3. Splachnum luteum Hedwig, Sp. Musc. Frond. 56. 1801.
Plants light green or yellow-green. Stems 1.5-3.5 cm. Leaves somewhat crowded at stem apices, oblong-obovate, 5-6 mm; margins bluntly serrate to subentire distally, indistinctly bordered; apex slender-acuminate; costa disappearing in acumen somewhat before apex. Seta greenish yellow to orange-red, 2-15.5 cm, slightly twisted. Capsule urn orange-brown, 1-1.5 mm; hypophysis bright yellow, discoid-umbrelliform, much wider than urn, smooth; operculum hemispheric, blunt; exostome teeth inserted below mouth, approximate in pairs, orange-brown. Spores subspheric, 7-9 µm, yellow-green.
Capsules mature spring-summer. Dung of large boreal herbivores (such as moose), muskeg, boggy habitats; low to high elevations; Alta., B.C., Man., Nfld. and Labr. (Labr.), N.W.T., Ont., Que., Sask.; Alaska; n Europe; Asia.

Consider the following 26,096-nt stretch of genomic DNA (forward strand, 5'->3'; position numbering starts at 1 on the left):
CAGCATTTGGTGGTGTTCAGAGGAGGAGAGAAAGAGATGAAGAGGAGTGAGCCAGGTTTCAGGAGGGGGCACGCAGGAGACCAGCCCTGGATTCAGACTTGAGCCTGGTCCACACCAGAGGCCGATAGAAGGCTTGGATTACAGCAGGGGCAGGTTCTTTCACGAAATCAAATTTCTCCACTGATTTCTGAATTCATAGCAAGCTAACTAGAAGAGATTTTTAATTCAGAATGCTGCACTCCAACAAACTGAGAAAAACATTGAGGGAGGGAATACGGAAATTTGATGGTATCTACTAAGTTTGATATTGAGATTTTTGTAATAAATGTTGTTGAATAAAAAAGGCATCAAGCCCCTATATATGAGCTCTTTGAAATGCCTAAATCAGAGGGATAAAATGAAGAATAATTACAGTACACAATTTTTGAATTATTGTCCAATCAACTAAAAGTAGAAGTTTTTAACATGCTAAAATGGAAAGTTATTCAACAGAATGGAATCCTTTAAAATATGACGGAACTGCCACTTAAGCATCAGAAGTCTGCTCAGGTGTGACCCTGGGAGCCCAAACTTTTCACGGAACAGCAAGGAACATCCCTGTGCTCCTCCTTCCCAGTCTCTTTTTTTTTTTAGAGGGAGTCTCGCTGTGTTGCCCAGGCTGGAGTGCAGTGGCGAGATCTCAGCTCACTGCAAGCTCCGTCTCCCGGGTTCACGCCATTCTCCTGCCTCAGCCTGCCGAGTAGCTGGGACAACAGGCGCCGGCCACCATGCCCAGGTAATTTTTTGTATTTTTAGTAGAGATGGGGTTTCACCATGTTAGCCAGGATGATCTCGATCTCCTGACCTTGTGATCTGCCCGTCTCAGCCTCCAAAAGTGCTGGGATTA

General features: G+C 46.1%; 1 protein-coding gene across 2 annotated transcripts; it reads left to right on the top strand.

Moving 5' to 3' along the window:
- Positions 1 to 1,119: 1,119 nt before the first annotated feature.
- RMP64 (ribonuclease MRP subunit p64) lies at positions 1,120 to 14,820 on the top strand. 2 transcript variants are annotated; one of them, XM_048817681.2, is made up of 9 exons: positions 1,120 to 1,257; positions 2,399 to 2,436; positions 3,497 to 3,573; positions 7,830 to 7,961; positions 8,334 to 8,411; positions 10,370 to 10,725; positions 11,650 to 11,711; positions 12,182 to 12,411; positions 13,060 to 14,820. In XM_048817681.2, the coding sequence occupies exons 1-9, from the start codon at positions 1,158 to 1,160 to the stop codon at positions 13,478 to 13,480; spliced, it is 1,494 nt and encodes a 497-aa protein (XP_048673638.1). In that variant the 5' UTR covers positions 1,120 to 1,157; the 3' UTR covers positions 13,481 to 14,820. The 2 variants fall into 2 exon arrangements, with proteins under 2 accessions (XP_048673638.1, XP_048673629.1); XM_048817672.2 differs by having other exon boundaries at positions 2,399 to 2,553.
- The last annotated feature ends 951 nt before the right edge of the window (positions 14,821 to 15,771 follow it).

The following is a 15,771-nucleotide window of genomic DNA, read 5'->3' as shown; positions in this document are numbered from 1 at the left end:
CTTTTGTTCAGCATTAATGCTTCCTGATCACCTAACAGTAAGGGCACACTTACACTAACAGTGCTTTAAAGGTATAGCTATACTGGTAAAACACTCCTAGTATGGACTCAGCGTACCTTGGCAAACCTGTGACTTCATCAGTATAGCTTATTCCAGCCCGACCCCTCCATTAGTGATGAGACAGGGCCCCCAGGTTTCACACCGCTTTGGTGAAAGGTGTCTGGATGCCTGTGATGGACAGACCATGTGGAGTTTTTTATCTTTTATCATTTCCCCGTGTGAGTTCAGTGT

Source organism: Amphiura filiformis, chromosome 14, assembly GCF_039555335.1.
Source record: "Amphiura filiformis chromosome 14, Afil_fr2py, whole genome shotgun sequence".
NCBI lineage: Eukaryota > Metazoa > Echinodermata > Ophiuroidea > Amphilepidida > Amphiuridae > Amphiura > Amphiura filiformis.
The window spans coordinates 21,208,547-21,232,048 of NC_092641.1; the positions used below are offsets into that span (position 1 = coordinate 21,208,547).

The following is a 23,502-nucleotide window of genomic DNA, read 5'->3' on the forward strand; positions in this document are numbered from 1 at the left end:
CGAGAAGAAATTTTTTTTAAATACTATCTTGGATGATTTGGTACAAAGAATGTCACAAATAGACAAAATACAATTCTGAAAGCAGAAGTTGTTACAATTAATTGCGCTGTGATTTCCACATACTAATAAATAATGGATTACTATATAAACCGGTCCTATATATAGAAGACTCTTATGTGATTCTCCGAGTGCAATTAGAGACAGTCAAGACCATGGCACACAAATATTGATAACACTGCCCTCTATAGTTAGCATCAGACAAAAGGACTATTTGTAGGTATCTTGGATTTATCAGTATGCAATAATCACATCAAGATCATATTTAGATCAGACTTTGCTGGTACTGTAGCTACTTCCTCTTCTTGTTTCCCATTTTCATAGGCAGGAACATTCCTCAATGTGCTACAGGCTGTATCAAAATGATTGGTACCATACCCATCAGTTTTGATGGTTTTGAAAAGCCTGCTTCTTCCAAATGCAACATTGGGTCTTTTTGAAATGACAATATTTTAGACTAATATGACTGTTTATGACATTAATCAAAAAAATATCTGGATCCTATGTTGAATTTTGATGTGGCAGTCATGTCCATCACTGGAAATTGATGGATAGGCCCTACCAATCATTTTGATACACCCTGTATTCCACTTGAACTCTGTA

The bright yellow hypophysis on a long seta of Splachnum luteum gives this moss the appearance of a flower. The hypophysis is discoid-umbrelliform, unlike the more convex-umbrelliform hypophysis of S. rubrum, and 4.5-11 mm wide. Immature sporophytes look much like the mature sporophytes of S. sphaericum or immature sporophytes of other North American species of Splachnum. The oblong-obovate leaves with bluntly serrate margins that narrow abruptly to a slender acumen, however, help distinguish S. luteum. Splachnum luteum is generally rare although locally common in central Alaska; the plants are often found growing on the same patches of dung with S. sphaericum and sometimes S. rubrum.